photography by AMAZON
Amazon is having a busy week. First, it announced its acquisition of Whole Foods, then it launched a retail partnership with IKEA. Now, it’s tackling fashion.
Introducing Amazon Prime Wardrobe, a fashion service exclusively for Prime customers that lets them try on clothes before they purchase and send unwanted items back free of charge. In other words, Amazon basically just created a virtual fitting room program.
This new program addresses the problem of returns with online shopping. According to retail data firm Nazar, 48% of customers surveyed say they returned an online purchase in the last year. Now, with a provided box and free pick-up guaranteed, returns are about to get a lot easier for Amazon Prime users.
Prime Wardrobe works in a pretty straight-forward way: shoppers fill their boxes with at least three items, try on the products at home, and return any unwanted items in the same box. As an added bonus, customers who keep three or four items receive a 10% discount from the total, and those who keep five or more get 20% off.
The format resembles other try-before-you-buy programs like Warby Parker or Birchbox; however, Prime Wardrobe has the added bonus of Amazon’s wide selection of clothing, shoes, and accessories. With over a million eligible items, customers have tons of options to choose from and try on before settling on the perfect one.
Prime Wardrobe is in beta testing currently with no set launch date (though interested parties can sign up here to be notified when it is released), so there’s no telling how successful the program will be. That said, customers are becoming increasingly more comfortable with buying clothes from Amazon, and the ease of return offered by Prime Wardrobe eliminates much of the unease people feel when ordering clothes online.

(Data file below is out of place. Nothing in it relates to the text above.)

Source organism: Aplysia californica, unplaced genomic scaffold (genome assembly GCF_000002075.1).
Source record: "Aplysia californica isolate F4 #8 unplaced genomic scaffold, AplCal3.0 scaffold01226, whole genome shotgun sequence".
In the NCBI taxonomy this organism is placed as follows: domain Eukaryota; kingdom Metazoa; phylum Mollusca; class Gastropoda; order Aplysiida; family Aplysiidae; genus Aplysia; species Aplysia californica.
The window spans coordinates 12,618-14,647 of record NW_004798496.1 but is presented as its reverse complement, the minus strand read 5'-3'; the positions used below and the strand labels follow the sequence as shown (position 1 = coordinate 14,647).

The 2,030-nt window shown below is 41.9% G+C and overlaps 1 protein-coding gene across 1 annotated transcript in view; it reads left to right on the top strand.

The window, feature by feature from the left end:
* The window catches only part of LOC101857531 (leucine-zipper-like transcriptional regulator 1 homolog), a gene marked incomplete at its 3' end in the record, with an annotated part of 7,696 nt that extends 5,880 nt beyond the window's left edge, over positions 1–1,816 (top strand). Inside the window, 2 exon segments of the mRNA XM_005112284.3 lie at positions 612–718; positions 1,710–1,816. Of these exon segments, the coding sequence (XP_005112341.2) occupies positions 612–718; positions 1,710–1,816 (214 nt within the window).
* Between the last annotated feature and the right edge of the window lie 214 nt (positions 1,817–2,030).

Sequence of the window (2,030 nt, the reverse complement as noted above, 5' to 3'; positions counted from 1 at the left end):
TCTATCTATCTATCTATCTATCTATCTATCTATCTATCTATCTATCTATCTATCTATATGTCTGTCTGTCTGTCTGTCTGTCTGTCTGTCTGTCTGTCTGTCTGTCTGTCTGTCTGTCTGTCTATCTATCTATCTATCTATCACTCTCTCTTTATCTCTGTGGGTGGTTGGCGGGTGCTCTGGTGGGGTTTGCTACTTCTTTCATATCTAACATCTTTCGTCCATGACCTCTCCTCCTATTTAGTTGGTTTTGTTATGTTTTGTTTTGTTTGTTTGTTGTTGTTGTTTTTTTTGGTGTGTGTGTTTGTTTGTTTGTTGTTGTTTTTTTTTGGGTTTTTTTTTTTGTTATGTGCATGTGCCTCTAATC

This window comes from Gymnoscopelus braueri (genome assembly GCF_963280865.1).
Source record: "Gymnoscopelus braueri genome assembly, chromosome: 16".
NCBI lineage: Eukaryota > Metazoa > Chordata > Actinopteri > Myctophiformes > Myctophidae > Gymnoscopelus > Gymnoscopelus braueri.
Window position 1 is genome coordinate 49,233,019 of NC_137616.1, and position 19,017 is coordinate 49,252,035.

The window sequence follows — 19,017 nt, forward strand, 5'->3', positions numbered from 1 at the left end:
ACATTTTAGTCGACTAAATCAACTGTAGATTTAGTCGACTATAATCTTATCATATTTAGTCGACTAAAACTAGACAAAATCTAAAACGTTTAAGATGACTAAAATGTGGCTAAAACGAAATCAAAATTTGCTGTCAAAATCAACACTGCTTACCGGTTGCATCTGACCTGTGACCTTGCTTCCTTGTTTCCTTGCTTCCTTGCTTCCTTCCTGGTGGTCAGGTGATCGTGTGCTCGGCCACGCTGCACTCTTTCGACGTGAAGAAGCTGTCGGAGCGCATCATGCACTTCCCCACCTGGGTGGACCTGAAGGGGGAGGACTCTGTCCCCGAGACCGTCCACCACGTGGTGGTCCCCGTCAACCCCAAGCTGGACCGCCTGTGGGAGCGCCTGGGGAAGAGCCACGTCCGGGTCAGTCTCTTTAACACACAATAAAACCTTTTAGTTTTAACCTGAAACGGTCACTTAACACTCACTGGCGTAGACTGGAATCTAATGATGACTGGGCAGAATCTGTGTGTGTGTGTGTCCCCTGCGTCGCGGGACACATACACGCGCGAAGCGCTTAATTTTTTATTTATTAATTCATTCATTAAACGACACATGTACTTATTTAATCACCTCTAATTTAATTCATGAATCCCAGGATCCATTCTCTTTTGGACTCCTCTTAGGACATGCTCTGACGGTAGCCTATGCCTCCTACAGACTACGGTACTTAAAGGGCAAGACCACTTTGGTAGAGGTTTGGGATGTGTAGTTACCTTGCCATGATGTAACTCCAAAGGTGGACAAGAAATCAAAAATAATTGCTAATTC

Retail Systems Research’s managing partner Paula Rosenblum told Apparel that this newest innovation is Amazon’s way of leveling the playing field with physical stores. “It strikes me that they’re trying to establish some level of parity with brick-and-mortar retailers that have fitting rooms, and saving themselves some money by reducing the number of credit card transactions they’re processing,” she says.
Whether or not it will be successful remains to be seen, but if the company’s latest ventures are any indication, it doesn’t look like Amazon will be slowing down any time soon.
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